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Perpetual motion for climate funding. (Right?)

Clean Power

Perpetual Motion for Climate Funding

by Margaret Hender, founder of CORENA

When CORENA first started back in 2013, we modelled the effect of using donated funds to give $20,000/quarter in interest-free loans to pay for practical climate-beneficial projects, like solar and energy efficiency, with loans repaid out of savings on energy bills within around five years.

 perpetual motion for climate funding

CORENA — Walpole Community Resource Centre rooftop solar,

Our modelling highlighted the magical aspect of our revolving fund. Loan repayments from completed projects would help fund subsequent projects, meaning progressively less needed in donations as time progressed. After the first 20 projects, no further donations would be needed — ever — to continue to spend $20,000/quarter on projects tackling the climate emergency.

We calculated that reaching that “perpetual funding” position would require only $210,000 in donations over 5 years, with the 20th project funded by just $1,000 of donations and $19,000 of loan repayments. After that, even if we received no further donations, we could continue to fund $80,000 of climate-beneficial projects every year, forever … and ever … and ever. That $210,000 would never be “used up.” In this climate emergency era, that would be a good thing, right? (See graph at top.)

But it didn’t evolve quite like that.

The problem, if it is one, is that people love donating to our projects. When they donate, not only do they achieve almost immediate reductions in carbon emissions, for the global common good, but they also know their money will be used repeatedly via our revolving fund. By now, a $100 contribution to our first project in late 2013 has achieved $412 worth of climate goodness. And that original $100 will continue circulating and growing in impact forever. What’s not to like?

As a result, instead of just $210,000, our revolving fund now holds over half a million dollars of donated money. Loan repayments from completed projects generate around $100,000/year, and people continue to donate to help fund new projects. This is great! More funds available means more and bigger emissions-reduction projects.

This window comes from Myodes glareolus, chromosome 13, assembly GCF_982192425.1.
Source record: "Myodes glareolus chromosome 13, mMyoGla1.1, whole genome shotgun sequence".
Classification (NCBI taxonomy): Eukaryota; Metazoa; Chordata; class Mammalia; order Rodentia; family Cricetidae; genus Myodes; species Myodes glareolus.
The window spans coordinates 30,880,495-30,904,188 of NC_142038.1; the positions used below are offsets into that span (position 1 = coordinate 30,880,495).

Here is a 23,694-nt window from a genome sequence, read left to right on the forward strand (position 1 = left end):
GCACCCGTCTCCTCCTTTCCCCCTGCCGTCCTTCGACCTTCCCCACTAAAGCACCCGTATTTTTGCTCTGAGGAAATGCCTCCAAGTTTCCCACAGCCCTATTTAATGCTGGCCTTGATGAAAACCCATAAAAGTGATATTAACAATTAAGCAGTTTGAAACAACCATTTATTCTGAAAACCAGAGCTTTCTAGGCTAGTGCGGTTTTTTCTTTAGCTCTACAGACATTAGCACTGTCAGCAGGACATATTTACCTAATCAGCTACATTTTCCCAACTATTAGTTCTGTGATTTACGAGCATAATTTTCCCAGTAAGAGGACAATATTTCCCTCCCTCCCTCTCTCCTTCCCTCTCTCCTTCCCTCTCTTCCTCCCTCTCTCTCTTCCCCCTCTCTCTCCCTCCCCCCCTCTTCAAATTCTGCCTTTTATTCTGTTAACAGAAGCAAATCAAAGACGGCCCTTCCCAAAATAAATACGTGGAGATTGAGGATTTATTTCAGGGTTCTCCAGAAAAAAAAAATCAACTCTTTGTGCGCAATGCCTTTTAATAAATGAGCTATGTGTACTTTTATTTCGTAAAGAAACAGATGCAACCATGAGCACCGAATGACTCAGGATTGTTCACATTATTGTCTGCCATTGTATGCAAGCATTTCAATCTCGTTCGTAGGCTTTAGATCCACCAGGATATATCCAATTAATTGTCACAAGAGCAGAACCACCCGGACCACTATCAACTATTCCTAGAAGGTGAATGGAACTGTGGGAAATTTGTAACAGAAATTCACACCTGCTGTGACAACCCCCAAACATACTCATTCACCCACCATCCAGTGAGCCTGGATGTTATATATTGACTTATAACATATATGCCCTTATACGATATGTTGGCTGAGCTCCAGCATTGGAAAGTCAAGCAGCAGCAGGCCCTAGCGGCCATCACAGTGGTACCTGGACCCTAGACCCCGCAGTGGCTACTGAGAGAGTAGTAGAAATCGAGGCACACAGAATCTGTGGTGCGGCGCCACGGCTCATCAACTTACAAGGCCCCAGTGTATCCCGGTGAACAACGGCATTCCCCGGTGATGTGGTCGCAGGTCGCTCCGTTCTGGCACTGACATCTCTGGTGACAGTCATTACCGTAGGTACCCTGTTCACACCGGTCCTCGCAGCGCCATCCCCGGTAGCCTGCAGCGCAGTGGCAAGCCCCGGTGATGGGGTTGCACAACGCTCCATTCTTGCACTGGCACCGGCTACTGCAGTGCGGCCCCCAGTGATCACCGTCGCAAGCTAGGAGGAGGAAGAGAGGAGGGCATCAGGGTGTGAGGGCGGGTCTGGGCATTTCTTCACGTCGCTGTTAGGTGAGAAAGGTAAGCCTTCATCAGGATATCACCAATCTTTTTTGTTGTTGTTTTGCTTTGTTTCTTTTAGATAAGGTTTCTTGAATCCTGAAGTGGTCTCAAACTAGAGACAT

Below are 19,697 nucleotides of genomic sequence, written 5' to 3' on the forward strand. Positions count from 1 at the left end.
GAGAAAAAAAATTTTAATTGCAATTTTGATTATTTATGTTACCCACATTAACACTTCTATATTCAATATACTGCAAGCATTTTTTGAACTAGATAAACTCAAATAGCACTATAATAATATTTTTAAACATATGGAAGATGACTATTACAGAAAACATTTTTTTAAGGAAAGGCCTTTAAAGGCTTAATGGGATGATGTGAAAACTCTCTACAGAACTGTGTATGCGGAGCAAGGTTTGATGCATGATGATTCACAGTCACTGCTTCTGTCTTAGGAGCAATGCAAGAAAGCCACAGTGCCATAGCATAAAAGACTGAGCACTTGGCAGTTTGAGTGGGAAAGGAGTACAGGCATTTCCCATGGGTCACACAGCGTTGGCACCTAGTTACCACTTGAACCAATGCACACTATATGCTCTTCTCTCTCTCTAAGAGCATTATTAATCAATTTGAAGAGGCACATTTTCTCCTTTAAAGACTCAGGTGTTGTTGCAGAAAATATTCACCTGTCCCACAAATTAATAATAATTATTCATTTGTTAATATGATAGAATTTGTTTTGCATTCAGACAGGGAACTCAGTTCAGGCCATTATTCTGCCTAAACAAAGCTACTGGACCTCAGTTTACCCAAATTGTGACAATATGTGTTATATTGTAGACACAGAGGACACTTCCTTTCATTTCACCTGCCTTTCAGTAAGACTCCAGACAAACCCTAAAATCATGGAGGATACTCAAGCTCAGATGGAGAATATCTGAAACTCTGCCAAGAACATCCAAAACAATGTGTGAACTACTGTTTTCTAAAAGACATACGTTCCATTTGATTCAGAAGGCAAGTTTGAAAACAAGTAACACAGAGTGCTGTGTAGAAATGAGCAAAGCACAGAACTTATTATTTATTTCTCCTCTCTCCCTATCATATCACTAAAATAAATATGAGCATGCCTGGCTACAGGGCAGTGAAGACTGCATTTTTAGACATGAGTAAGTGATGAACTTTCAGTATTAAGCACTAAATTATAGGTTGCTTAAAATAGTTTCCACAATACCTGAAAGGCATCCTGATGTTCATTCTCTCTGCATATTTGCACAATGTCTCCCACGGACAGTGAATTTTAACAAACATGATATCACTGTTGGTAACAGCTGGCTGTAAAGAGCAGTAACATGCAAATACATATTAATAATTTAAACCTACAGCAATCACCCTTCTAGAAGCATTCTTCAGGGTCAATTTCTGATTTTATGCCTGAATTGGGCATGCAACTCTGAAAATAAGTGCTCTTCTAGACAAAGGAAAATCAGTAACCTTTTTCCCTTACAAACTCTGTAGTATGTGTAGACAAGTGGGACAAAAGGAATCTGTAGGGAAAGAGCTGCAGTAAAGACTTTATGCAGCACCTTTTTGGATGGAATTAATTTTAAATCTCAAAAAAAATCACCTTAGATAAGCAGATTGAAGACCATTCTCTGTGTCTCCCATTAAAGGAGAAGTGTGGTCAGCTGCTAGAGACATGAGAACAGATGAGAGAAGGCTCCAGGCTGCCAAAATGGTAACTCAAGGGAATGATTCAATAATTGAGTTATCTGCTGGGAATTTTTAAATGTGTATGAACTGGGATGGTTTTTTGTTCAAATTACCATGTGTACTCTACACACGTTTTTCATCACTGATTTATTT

But is this perpetual funding or, like attempts at perpetual motion, did our model fail to account for an energy input?

Even initially, the workload associated with project development was much higher than we had expected, but still small enough to be handled by the volunteers on our committee. But our ever-growing revolving fund, and ever-increasing loan repayments resulting from funding yet more projects, has substantially increased the project delivery workload.

Already, volunteer time can’t keep up. What happens when we have sufficient funds, and a perpetual obligation, to develop the $1 million worth of climate-beneficial projects per year predicted by around 2030 under future growth modelling?

For now, some very generous philanthropic help has enabled us to hire some paid support, but we’d feel more secure if the perpetual funding model itself had at least some in-built ability to cover the workload of delivering ever-increasing quantities of climate projects.

We finally had to admit that our powerful and much loved revolving fund was too good be true.

We still think the CORENA model is a powerful way of funding much needed climate emergency action, but we have realised we have no choice but to hobble some of the power of the perpetual funding monster. Instead of spending 100% of loan repayments on subsequent projects, from July 2022 we will be allocating up to 20% of loan repayments to help cover staff costs. It will still be perpetual funding, but at a slightly tamed and much more sustainable scale.

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